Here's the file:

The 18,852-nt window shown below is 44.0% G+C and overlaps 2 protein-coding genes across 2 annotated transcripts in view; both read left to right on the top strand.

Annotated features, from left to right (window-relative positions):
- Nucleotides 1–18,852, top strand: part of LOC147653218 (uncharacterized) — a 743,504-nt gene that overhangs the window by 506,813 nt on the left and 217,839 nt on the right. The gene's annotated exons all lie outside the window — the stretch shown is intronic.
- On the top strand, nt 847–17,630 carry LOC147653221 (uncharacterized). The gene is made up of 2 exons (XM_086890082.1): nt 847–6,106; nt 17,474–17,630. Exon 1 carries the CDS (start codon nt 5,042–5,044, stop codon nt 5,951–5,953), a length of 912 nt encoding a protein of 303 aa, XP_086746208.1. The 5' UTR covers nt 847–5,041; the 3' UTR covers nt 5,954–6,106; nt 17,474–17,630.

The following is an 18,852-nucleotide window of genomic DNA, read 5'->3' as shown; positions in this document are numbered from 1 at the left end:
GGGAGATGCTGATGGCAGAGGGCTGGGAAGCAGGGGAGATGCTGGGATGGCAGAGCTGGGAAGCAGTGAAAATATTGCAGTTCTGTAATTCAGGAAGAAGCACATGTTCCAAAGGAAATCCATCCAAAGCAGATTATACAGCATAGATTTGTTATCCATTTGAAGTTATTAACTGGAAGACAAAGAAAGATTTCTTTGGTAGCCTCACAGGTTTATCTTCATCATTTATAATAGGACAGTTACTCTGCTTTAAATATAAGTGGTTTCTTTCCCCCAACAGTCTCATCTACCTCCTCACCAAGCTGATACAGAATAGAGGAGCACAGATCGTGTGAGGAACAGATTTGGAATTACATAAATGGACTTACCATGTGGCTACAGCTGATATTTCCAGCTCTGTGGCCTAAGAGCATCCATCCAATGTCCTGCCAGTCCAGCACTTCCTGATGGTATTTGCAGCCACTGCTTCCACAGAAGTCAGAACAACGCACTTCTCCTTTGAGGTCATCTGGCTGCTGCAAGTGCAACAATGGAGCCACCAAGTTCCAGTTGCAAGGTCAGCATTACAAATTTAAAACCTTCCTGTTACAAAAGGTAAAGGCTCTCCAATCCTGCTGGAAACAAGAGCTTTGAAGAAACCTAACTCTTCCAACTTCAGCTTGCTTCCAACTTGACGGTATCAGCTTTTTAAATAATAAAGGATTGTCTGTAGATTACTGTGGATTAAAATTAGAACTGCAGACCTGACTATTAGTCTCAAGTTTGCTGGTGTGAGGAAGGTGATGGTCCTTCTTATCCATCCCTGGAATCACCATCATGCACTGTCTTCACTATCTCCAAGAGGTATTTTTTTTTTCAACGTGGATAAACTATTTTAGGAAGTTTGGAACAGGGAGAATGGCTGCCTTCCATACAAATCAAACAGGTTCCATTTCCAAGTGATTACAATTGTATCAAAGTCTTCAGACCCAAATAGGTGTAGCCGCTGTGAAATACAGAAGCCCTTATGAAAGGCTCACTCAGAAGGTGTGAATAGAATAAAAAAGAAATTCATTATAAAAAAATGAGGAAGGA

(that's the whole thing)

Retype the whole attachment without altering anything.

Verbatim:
The 18,852-nt window shown below is 44.0% G+C and overlaps 2 protein-coding genes across 2 annotated transcripts in view; both read left to right on the top strand.

Annotated features, from left to right (window-relative positions):
- Nucleotides 1–18,852, top strand: part of LOC147653218 (uncharacterized) — a 743,504-nt gene that overhangs the window by 506,813 nt on the left and 217,839 nt on the right. The gene's annotated exons all lie outside the window — the stretch shown is intronic.
- On the top strand, nt 847–17,630 carry LOC147653221 (uncharacterized). The gene is made up of 2 exons (XM_086890082.1): nt 847–6,106; nt 17,474–17,630. Exon 1 carries the CDS (start codon nt 5,042–5,044, stop codon nt 5,951–5,953), a length of 912 nt encoding a protein of 303 aa, XP_086746208.1. The 5' UTR covers nt 847–5,041; the 3' UTR covers nt 5,954–6,106; nt 17,474–17,630.

The following is an 18,852-nucleotide window of genomic DNA, read 5'->3' as shown; positions in this document are numbered from 1 at the left end:
GGGAGATGCTGATGGCAGAGGGCTGGGAAGCAGGGGAGATGCTGGGATGGCAGAGCTGGGAAGCAGTGAAAATATTGCAGTTCTGTAATTCAGGAAGAAGCACATGTTCCAAAGGAAATCCATCCAAAGCAGATTATACAGCATAGATTTGTTATCCATTTGAAGTTATTAACTGGAAGACAAAGAAAGATTTCTTTGGTAGCCTCACAGGTTTATCTTCATCATTTATAATAGGACAGTTACTCTGCTTTAAATATAAGTGGTTTCTTTCCCCCAACAGTCTCATCTACCTCCTCACCAAGCTGATACAGAATAGAGGAGCACAGATCGTGTGAGGAACAGATTTGGAATTACATAAATGGACTTACCATGTGGCTACAGCTGATATTTCCAGCTCTGTGGCCTAAGAGCATCCATCCAATGTCCTGCCAGTCCAGCACTTCCTGATGGTATTTGCAGCCACTGCTTCCACAGAAGTCAGAACAACGCACTTCTCCTTTGAGGTCATCTGGCTGCTGCAAGTGCAACAATGGAGCCACCAAGTTCCAGTTGCAAGGTCAGCATTACAAATTTAAAACCTTCCTGTTACAAAAGGTAAAGGCTCTCCAATCCTGCTGGAAACAAGAGCTTTGAAGAAACCTAACTCTTCCAACTTCAGCTTGCTTCCAACTTGACGGTATCAGCTTTTTAAATAATAAAGGATTGTCTGTAGATTACTGTGGATTAAAATTAGAACTGCAGACCTGACTATTAGTCTCAAGTTTGCTGGTGTGAGGAAGGTGATGGTCCTTCTTATCCATCCCTGGAATCACCATCATGCACTGTCTTCACTATCTCCAAGAGGTATTTTTTTTTTCAACGTGGATAAACTATTTTAGGAAGTTTGGAACAGGGAGAATGGCTGCCTTCCATACAAATCAAACAGGTTCCATTTCCAAGTGATTACAATTGTATCAAAGTCTTCAGACCCAAATAGGTGTAGCCGCTGTGAAATACAGAAGCCCTTATGAAAGGCTCACTCAGAAGGTGTGAATAGAATAAAAAAGAAATTCATTATAAAAAAATGAGGAAGGA